Democrats can save their presidential-nomination process by giving voters real debates

Democrats can save their presidential-nomination process by giving voters real debates

Let’s scrap the no-talent show, argues Brett Arends.

Perfect. Just perfect.

It turns out that Kamala Harris is no big fan of federally mandated “busing” to integrate schools. The California senator pointedly refused to back the policy under questioning last week.

Yes, the same person who slammed Joe Biden during the previous week’s Democratic presidential debate — or “debate” — for not supporting it, either.

I’m sure the candidates will now thrash out alleged “nuances” between their positions, but the drive-by hit at the debate wasn’t about nuance. Harris implied there was a gulf between her and Biden. And the sound-bite format let her get away with it without any real Biden comeback.

Could anything illustrate better just how these so-called debates are turning our presidential elections into an absolute farce?

They’re not debates. They’re “America Lacks Talent” — an unreality show. They’re about people swapping canned sound bites and hoping one of them goes viral on YouTube.

They don’t help select the best nominee. They insult the voters, they weaken our democracy, and they may end up costing the Democrats the 2020 presidential election.

This is the very process that helped Donald Trump emerge from a crowded field as the Republican nominee in 2016. Really, Democrats? This is your plan?

Here’s a radical, but simple, idea. Scrap all these phony group debates and replace them with something straightforward: a series of real debates, one on one.

One hour. Two candidates. One winner.

The Democrats have too many candidates to fit into a single night. Over two nights, they still have too many people on stage for anyone to say anything. So make the candidates go toe-to-toe and truly test each other.

I don’t want to hear 20 people producing prefabricated lines. I don’t want to hear people wheeling out a “joke” or a stunt that they practiced with their staff. I don’t want to hear Marianne Williamson channeling Lily Tomlin from the TV show “Grace and Frankie.”

I want to see Harris and Biden hammer each other for half an hour apiece.

I want to see Bernie Sanders and Elizabeth Warren fight it out directly for the liberal wing of the party.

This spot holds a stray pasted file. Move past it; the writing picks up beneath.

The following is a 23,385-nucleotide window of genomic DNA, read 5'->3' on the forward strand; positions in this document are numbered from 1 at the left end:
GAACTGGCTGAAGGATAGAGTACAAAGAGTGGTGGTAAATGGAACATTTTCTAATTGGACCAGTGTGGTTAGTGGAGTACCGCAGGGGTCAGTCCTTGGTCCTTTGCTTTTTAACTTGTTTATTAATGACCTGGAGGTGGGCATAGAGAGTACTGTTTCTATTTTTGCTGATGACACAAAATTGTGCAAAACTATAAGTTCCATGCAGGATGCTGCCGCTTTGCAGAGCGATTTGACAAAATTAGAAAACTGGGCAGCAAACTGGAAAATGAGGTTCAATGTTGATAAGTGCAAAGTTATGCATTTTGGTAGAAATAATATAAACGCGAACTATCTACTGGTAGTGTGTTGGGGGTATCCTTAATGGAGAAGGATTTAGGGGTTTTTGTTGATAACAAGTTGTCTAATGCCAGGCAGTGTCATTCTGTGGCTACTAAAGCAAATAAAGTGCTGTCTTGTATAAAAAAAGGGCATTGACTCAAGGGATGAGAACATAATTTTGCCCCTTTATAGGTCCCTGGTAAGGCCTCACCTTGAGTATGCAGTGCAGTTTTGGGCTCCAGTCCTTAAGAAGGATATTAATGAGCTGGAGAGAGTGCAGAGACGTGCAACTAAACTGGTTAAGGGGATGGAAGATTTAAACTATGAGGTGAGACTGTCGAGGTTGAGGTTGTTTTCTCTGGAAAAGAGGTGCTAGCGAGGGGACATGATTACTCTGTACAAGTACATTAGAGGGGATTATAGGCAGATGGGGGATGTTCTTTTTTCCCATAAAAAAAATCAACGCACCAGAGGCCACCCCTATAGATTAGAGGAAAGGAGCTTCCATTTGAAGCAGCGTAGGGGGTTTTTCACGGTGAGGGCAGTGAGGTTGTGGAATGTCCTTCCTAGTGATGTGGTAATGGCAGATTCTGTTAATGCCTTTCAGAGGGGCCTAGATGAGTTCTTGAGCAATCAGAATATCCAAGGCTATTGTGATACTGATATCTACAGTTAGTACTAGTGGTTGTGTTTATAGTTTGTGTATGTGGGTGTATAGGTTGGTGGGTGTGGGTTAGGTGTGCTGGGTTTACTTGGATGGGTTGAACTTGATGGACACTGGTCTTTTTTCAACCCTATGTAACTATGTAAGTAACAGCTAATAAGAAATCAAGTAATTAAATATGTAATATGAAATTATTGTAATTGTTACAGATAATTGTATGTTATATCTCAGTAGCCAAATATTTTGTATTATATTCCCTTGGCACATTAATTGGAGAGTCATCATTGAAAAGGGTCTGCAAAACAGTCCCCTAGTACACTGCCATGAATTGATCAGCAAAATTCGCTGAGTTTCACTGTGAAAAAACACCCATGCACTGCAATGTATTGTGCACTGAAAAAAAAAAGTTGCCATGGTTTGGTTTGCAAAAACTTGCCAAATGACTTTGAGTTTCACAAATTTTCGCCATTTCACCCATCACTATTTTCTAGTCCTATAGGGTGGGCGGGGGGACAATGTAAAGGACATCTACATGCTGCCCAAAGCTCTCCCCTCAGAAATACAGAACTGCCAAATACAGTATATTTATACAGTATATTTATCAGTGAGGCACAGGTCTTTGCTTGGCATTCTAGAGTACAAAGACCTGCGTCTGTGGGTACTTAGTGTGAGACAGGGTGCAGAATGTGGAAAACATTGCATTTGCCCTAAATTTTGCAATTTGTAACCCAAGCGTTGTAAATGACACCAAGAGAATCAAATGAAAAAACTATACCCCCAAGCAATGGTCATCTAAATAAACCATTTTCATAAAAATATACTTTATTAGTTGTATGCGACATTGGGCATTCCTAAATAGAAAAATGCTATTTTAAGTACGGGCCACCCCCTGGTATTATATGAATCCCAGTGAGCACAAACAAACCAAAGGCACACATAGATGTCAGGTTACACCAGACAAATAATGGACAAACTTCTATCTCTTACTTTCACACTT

I want to see Mayor Pete debate pretty much anybody.

And I want to see people actually be required to back up their attacks — and their proposals.

You want free, universal health care for “undocumented” immigrants (“Mexicare, if you will)? OK. Defend the idea. Defend the risks. Defend the costs. Explain how it would work. And explain how it might win, or lose, Wisconsin.

I want real answers. I don’t want a show of hands. What is this, fourth grade?

Yes, let the lesser-known candidates have some real airtime. If you didn’t know much about Tulsi Gabbard or Andrew Yang, or even Bill de Blasio, before the first set of debates, you probably weren’t much better informed afterward. If they have something serious to offer the voters, give them a real chance to explain it.

Even with this change, you could still weed out the field in the same way, with candidates dropping out as their poll numbers vanish, or the money dries up or they lose primaries.

In a perfect world, the questions wouldn’t just be asked by television journalists, either. The candidates would throw them at each other.

What could be better? Real debating. This isn’t a variety show. This is a job interview — for the most important job in the world.

The Republicans fielded a broad array of candidates in 2016. Some had serious credentials for the job. And in all the noise they canceled each other out. The nomination went instead to a deadbeat with emotional issues.

It’s tempting to say, “Well, it worked for Trump so why not the Democrats?” But it only worked for Trump because of historical accidents — like James Comey, Vladimir Putin and the many egregious errors of Hillary Clinton’s campaign. Against a better campaign he’d have been crushed. You’d be crazy to look at the Republican nomination process of 2016 and conclude, “Yes, that’s how we should do it.” (And let’s not forget Trump lost the popular vote by 3 million.)

Never has a party had an easier shot at elevating the level of American political debate. Never has it been easier to run and win simply as the grown-up in the room. Even people who are likely to vote for Trump are turned off by his antics.

Instead the Democrats announced that Williamson will be back for the next round of 10-person “debates.”

The famous Lincoln-Douglas debates lasted hours each time, with rebuttals and counter-rebuttals. Today’s “debates” give candidates an average of about eight minutes apiece. In the first of last month’s two debates, most actually got less airtime than one of the moderators.

It’s no way to run a party — or a country.

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